Written By our Resilient Health Osteopath Dr Mel Pierlot.


The pelvis is a complex region of the body; thus inherently creating complicated pain!
In Adelaide, our Resilient Health Team LOVE problem solving complicated issues like these!! We have the opportunity to DECIPHER AND TREAT the WHOLE of you!


Your Osteopath may have told you that your pain (low back pain, hip pain, pelvic girdle pain) is arising or persisting because of ‘pelvic instability’...

But what does this ACTUALLY mean?

HOW is a pelvis able to move?!

Is my pelvis just going to collapse?!


Here is a summary of the pelvis to help you understand pelvic instability: 

The pelvis comprises of the lumbosacral, symphysis pubis, sacroiliac and hip joints.


The pelvis has the important role of housing your gastrointestinal and reproductive organs, and it transmits weight between the upper and lower half of your body.

Stability of the pelvis comes actively from muscles, passively from ligaments and your nervous system’s ability to control these structures.


PELVIC INSTABILITY refers to increased range of motion or laxity of one or more of these joints.

This can result in a muscle, ligament or adjacent joint taking on more load to compensate- OUCH!

People with pelvic instability may report:

Low back pain

Gluteal/buttock pain

Hamstring pain

Hip pain


ESPECIALLY with sitting, standing, heavy lifting and single leg movements.


Pelvic instability can be caused by pregnancy (due to hormonal changes), genetics, sport or previous injury.

A key component of pelvic pain and instability is neural (nervous system) control because FOR OPTIMUM FUNCTION your pelvis requires a balanced contraction of your deep stabilising muscles (e.g. multifidus, erector spinae) AND big mover muscles (e.g. glutes, hamstrings).

If your nervous system is getting poor sensory feedback or neglecting to activate certain muscles, this may result in instability and pain. It is also important to rememer that a healthy nervous system needs sleep, nutrition and practice!

So we know that we have the need to support these pelvis joints and that we need to develop CONTROL with our nervous system for stability... so how do we get there?


Here are some exercises that may help with muscle imbalance of the pelvis:

Pelvic tilts

These are good for generalised low back pain with sitting and standing.


1. Lay flat on your back with your feet flat on the floor, hip width apart. 

2. Aim to get your low back flat on the floor by rolling your pelvis using your tummy muscles to bring your pubic bone towards your head.

*You should feel tightening through the front of your abdomen and glutes with NO BACK PAIN!



Glute bridge

GREAT for improving movement patterning in low back, sacroiliac and glute pain.


1. Lay flat on your back with your feet on the ground, hip width apart, toes facing forward.

2.  Imagine pushing the ground away with your heels as you lift your pelvis and low back off the ground. 


There should be NO BACK PAIN. 
Ensure that your knees stay in line with your hips and ankles- don’t let them cave in! 
You should feel your glutes driving this movement, with a little bit of hamstring and quad activation.

-If you are feeling pain in your low back: TRY doing a pelvic tilt before you bridge up OR reduce the height of your bridge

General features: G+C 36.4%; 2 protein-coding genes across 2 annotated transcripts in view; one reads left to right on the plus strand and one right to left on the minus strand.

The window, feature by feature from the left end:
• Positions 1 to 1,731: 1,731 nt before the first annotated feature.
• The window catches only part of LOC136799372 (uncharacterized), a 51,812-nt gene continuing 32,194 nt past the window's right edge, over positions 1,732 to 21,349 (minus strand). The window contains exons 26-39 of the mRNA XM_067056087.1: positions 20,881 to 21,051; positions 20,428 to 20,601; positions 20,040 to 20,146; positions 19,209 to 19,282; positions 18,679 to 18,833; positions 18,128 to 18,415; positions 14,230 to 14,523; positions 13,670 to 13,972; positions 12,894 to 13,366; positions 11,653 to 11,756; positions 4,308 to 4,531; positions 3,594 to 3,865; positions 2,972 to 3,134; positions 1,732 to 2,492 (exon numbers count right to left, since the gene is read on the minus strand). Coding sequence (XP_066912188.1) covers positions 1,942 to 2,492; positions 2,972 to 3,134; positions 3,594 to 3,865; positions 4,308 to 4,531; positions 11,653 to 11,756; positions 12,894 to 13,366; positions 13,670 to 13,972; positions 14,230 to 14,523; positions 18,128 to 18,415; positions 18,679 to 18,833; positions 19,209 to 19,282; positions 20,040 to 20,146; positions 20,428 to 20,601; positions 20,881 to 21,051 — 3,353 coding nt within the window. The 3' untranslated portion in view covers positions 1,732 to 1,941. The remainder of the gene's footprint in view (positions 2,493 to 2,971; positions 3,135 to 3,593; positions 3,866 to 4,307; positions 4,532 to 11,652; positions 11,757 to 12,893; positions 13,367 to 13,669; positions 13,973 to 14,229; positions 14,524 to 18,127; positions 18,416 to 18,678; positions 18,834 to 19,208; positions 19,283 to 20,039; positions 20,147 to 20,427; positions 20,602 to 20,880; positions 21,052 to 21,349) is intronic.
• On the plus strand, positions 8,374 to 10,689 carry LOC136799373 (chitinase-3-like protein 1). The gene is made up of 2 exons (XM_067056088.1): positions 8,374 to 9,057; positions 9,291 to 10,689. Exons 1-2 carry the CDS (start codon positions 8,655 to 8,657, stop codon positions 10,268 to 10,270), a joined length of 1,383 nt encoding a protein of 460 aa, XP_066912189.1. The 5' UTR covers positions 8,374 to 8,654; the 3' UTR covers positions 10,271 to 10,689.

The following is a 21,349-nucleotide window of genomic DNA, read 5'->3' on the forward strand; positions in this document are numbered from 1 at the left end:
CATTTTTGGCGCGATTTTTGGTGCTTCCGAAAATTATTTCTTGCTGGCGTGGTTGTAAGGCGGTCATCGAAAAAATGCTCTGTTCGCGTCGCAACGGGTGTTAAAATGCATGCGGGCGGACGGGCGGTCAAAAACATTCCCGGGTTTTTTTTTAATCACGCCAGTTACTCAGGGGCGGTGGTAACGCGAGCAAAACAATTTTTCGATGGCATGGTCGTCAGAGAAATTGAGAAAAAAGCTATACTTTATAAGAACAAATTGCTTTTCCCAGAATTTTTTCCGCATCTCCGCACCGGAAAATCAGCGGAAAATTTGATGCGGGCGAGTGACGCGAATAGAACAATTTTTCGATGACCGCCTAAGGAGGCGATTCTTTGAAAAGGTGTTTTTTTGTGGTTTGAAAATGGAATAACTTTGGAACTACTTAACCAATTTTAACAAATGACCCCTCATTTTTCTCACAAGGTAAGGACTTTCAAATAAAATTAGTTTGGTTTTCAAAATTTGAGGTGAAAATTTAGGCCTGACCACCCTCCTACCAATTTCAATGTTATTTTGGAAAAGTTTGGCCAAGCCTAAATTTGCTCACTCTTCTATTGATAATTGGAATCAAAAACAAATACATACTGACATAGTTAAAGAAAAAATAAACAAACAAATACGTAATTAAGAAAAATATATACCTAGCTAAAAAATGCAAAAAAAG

- If you can feel it mostly in your quads: MOVE your feet slightly further away from your bottom.
- If you feel it mostly in your hamstrings: MOVE your feet slightly closer to your bottom.
- If you are struggling to feel it in your glutes: TRY adding a pelvic tilt or add a resistance band around your knees to push in to.

Self pelvic MET

Great for one sided glute/ low back/ sacroiliac pain/ symphysis pubis pain.


Part A:
1. Lay flat on your back and lift your feet off the floor so that your hips and knees are at 90 degrees. (i.e. like a table top)

This exercise is designed to be gentle, only push to 10-20% of your strength.

2. Push your left knee away using your left hand while your left leg pushes back to counter this pressure. 
3. At the same time, pull your right knee towards you with your right hand while your right leg pushes away countering this pressure.
4. Hold for 5 seconds and then swap sides

**If you have low back pain, try starting with a pelvic tilt.


Part B:

1. Lay flat on your back with your feet flat on the floor, hip width apart.
2. Place a medium to large ball between your knees (e.g. soccer ball, basketball, Chi ball)
3. Squeeze the ball between your knees as hard as you can (within tolerable pain limits)

4. Hold for 5 seconds.

5. Repeat 3-4 times

*You may here a click or clunk sound in your back, this is normal!

And finally, make sure you pop in to see your Resileint Health Osteopath to help with pelvic instability!

We will make sure these exercises are correct for you and help unload adjacent structures (e.g. diaphragm, hip flexor, erector spinae) that me be contributing to your complaint.



See you in the clinic!osteopathy resilient health Adelaide

The Resilient Health Team

 *Sketched images commissioned from @thejaquesstudio




Neumann, D.A. (2017). Kinesiology of the musculoskeletal system. (3rd ed.). Elsevier
Starrett, K., & Cordoza, G. (2015). Becoming a supple leopard. (2nd ed.). Victory belt publishing.

Pelvis image source: https://www.spineuniverse.com/anatomy/sacroiliac-joint-different-other-joints

Muscle image source: https://fitpage.in/core-muscles-and-how-to-strengthen-them/